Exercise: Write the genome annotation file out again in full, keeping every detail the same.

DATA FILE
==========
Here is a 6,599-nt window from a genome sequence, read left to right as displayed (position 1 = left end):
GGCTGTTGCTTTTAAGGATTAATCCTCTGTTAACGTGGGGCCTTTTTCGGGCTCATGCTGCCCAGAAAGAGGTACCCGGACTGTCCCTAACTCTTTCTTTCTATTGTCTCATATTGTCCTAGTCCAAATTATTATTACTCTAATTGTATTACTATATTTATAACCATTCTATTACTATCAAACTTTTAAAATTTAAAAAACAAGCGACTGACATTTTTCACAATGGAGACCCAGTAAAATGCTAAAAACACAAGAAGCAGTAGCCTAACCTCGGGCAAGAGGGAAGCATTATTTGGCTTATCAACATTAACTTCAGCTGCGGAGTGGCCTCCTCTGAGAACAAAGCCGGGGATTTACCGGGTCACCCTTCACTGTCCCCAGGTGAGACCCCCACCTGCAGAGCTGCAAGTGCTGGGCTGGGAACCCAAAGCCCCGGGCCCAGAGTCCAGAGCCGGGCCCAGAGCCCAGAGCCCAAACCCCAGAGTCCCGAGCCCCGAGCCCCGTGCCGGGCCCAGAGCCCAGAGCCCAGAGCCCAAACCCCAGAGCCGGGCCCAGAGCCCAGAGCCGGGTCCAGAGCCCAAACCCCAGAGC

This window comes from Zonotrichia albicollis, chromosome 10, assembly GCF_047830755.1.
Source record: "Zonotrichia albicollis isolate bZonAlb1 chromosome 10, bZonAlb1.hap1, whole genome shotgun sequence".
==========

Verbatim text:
Here is a 6,599-nt window from a genome sequence, read left to right as displayed (position 1 = left end):
GGCTGTTGCTTTTAAGGATTAATCCTCTGTTAACGTGGGGCCTTTTTCGGGCTCATGCTGCCCAGAAAGAGGTACCCGGACTGTCCCTAACTCTTTCTTTCTATTGTCTCATATTGTCCTAGTCCAAATTATTATTACTCTAATTGTATTACTATATTTATAACCATTCTATTACTATCAAACTTTTAAAATTTAAAAAACAAGCGACTGACATTTTTCACAATGGAGACCCAGTAAAATGCTAAAAACACAAGAAGCAGTAGCCTAACCTCGGGCAAGAGGGAAGCATTATTTGGCTTATCAACATTAACTTCAGCTGCGGAGTGGCCTCCTCTGAGAACAAAGCCGGGGATTTACCGGGTCACCCTTCACTGTCCCCAGGTGAGACCCCCACCTGCAGAGCTGCAAGTGCTGGGCTGGGAACCCAAAGCCCCGGGCCCAGAGTCCAGAGCCGGGCCCAGAGCCCAGAGCCCAAACCCCAGAGTCCCGAGCCCCGAGCCCCGTGCCGGGCCCAGAGCCCAGAGCCCAGAGCCCAAACCCCAGAGCCGGGCCCAGAGCCCAGAGCCGGGTCCAGAGCCCAAACCCCAGAGC

This window comes from Zonotrichia albicollis, chromosome 10, assembly GCF_047830755.1.
Source record: "Zonotrichia albicollis isolate bZonAlb1 chromosome 10, bZonAlb1.hap1, whole genome shotgun sequence".